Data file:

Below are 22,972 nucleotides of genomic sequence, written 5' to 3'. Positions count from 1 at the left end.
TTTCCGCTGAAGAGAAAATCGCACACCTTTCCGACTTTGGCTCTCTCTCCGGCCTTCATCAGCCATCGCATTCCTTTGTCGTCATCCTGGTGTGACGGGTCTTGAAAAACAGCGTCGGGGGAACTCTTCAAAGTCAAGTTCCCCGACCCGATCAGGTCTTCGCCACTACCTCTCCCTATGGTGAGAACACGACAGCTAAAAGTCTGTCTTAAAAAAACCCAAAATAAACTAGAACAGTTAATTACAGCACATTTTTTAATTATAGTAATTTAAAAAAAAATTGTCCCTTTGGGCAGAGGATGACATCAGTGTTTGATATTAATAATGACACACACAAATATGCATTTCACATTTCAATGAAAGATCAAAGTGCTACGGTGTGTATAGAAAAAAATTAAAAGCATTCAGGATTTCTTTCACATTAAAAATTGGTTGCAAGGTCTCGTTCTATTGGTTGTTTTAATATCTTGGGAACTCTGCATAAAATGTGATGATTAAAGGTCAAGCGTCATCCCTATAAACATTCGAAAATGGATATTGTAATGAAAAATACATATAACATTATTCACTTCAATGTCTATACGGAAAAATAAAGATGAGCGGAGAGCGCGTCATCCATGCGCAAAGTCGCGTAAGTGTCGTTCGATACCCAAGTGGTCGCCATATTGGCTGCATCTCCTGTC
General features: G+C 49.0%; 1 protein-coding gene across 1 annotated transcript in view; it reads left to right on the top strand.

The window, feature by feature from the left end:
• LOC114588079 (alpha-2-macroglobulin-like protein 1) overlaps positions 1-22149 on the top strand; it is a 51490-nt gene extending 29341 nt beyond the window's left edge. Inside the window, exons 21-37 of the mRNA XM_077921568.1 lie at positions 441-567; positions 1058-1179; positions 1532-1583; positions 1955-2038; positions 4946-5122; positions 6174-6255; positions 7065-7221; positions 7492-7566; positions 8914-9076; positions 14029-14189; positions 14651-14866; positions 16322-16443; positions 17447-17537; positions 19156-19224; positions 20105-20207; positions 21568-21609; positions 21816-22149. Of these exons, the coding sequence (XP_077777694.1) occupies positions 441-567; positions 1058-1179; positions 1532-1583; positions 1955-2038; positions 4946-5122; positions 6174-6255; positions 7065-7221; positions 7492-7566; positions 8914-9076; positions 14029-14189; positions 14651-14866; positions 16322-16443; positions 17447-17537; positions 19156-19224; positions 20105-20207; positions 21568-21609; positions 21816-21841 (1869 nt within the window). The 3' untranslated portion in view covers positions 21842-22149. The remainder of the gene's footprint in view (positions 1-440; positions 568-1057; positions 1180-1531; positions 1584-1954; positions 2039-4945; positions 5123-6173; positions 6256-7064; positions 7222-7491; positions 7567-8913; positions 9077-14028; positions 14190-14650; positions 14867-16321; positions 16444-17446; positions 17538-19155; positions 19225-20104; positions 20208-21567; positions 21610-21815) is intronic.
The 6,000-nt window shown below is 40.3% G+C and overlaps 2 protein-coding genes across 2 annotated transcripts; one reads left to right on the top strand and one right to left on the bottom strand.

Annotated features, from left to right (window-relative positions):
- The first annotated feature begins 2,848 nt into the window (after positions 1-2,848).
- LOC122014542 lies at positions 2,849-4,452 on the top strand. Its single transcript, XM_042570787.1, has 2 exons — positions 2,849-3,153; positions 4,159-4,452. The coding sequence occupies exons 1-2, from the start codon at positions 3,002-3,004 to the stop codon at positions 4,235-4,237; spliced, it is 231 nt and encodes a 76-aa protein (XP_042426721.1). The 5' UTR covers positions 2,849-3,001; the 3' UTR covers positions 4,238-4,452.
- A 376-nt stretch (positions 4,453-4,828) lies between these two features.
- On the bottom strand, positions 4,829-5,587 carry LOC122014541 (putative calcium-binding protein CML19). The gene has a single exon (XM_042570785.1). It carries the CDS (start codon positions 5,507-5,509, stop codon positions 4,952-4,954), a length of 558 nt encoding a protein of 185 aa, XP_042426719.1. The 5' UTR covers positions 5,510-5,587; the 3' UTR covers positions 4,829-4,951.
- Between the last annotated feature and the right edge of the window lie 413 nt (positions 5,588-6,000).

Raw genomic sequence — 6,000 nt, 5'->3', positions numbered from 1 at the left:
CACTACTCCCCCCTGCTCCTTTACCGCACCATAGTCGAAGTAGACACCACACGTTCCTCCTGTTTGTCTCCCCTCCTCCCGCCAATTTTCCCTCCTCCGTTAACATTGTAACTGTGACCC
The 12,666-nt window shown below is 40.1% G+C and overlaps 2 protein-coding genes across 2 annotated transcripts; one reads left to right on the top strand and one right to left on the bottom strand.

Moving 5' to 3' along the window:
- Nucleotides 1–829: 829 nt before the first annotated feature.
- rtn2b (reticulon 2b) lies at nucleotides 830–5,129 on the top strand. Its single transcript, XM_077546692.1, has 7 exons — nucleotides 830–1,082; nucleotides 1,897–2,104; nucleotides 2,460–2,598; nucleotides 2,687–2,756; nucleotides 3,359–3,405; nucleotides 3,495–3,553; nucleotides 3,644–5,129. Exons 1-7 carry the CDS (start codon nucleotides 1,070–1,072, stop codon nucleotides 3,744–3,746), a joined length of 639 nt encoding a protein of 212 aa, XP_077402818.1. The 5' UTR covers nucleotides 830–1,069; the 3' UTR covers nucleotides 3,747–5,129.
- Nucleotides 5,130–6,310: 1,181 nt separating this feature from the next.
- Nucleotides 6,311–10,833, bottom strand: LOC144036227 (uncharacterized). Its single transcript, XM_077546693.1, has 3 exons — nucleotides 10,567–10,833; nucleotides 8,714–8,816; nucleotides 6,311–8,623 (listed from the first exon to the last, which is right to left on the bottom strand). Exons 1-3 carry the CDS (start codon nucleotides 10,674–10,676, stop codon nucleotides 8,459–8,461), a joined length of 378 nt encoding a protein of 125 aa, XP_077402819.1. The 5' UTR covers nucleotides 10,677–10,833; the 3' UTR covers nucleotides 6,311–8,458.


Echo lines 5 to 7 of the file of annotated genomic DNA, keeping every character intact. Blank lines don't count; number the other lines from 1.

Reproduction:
• LOC114588079 (alpha-2-macroglobulin-like protein 1) overlaps positions 1-22149 on the top strand; it is a 51490-nt gene extending 29341 nt beyond the window's left edge. Inside the window, exons 21-37 of the mRNA XM_077921568.1 lie at positions 441-567; positions 1058-1179; positions 1532-1583; positions 1955-2038; positions 4946-5122; positions 6174-6255; positions 7065-7221; positions 7492-7566; positions 8914-9076; positions 14029-14189; positions 14651-14866; positions 16322-16443; positions 17447-17537; positions 19156-19224; positions 20105-20207; positions 21568-21609; positions 21816-22149. Of these exons, the coding sequence (XP_077777694.1) occupies positions 441-567; positions 1058-1179; positions 1532-1583; positions 1955-2038; positions 4946-5122; positions 6174-6255; positions 7065-7221; positions 7492-7566; positions 8914-9076; positions 14029-14189; positions 14651-14866; positions 16322-16443; positions 17447-17537; positions 19156-19224; positions 20105-20207; positions 21568-21609; positions 21816-21841 (1869 nt within the window). The 3' untranslated portion in view covers positions 21842-22149. The remainder of the gene's footprint in view (positions 1-440; positions 568-1057; positions 1180-1531; positions 1584-1954; positions 2039-4945; positions 5123-6173; positions 6256-7064; positions 7222-7491; positions 7567-8913; positions 9077-14028; positions 14190-14650; positions 14867-16321; positions 16444-17446; positions 17538-19155; positions 19225-20104; positions 20208-21567; positions 21610-21815) is intronic.
The 6,000-nt window shown below is 40.3% G+C and overlaps 2 protein-coding genes across 2 annotated transcripts; one reads left to right on the top strand and one right to left on the bottom strand.

Annotated features, from left to right (window-relative positions):